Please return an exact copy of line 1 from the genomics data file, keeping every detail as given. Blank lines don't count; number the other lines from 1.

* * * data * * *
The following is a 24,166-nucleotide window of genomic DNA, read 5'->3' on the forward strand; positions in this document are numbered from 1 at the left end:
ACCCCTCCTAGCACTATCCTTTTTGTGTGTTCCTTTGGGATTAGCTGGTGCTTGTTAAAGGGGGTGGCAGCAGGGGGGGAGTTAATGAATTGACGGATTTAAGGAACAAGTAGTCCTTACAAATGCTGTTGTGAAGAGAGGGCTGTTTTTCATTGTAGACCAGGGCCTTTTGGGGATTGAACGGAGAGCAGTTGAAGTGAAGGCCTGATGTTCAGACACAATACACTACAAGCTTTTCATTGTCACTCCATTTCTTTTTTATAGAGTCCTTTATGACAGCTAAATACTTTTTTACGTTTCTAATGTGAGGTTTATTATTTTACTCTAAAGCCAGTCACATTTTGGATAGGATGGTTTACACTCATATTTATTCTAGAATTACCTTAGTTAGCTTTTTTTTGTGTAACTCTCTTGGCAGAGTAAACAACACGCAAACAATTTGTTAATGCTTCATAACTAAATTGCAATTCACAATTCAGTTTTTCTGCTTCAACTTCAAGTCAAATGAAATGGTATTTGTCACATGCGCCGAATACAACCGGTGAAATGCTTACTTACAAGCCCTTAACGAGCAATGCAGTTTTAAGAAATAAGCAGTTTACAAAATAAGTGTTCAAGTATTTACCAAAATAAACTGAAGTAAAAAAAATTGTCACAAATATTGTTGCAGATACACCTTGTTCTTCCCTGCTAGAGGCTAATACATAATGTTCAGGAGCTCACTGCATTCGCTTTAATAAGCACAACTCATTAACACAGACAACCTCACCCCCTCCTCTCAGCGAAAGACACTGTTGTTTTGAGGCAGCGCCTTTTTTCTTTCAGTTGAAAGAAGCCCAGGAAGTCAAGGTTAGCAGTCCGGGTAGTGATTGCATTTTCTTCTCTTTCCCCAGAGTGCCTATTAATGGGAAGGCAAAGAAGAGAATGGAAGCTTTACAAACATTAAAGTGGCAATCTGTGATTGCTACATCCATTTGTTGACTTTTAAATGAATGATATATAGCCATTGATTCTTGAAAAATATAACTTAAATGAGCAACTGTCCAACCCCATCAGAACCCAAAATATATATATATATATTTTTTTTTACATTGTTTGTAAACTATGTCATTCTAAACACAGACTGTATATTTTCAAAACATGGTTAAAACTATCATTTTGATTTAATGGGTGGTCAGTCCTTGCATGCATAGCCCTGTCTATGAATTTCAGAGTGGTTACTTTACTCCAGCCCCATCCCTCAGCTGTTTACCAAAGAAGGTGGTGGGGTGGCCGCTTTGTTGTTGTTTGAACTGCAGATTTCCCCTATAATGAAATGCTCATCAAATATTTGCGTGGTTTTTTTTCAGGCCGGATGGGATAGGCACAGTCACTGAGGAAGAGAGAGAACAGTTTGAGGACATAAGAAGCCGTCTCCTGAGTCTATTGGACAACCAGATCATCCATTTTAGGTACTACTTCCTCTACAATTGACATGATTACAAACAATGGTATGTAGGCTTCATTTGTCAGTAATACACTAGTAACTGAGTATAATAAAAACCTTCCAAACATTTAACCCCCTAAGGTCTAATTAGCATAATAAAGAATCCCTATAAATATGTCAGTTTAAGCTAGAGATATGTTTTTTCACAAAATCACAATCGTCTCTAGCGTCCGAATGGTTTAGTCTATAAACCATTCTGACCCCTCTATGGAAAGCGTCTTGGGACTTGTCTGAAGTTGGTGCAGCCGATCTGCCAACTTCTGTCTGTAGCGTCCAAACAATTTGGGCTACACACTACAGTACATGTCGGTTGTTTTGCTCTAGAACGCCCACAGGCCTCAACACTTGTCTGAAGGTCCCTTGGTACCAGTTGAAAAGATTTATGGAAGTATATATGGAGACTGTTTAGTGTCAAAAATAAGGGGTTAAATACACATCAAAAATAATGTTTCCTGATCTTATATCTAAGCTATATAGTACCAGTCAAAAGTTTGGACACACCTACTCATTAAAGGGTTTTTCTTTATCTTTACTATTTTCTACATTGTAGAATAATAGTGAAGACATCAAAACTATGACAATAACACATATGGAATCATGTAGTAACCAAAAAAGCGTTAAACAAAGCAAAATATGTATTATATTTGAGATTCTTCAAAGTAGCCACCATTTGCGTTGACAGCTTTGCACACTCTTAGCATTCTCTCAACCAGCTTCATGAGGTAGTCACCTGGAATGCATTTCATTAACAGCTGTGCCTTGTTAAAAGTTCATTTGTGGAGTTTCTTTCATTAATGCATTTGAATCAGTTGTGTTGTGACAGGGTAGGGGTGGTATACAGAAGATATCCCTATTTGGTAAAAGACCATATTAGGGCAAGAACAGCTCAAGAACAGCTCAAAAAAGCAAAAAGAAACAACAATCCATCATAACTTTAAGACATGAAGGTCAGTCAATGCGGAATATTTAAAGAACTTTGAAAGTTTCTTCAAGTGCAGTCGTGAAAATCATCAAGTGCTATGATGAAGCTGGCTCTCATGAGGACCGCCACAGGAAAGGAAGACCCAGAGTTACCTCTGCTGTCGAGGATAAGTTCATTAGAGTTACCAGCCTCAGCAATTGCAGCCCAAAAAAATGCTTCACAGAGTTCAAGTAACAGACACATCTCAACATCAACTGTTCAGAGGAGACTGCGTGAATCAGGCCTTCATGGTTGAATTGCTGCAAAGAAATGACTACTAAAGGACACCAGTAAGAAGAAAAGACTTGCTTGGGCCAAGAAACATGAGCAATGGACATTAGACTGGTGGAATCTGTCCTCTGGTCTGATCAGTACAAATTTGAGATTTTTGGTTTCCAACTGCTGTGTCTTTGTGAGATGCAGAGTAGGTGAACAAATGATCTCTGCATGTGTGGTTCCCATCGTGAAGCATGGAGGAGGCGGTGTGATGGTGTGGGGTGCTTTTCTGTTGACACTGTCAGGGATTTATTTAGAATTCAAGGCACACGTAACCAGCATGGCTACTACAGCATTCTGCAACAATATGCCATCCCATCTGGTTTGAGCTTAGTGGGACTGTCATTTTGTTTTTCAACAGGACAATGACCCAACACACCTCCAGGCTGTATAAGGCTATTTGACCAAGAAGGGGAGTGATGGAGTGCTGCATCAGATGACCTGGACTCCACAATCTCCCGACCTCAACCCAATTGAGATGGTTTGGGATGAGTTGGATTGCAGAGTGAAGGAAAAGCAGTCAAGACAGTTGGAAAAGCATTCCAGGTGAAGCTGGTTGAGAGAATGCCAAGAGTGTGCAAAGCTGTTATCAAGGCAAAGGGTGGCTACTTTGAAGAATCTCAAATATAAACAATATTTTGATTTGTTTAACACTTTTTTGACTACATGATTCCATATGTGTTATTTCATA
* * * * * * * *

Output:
The following is a 24,166-nucleotide window of genomic DNA, read 5'->3' on the forward strand; positions in this document are numbered from 1 at the left end: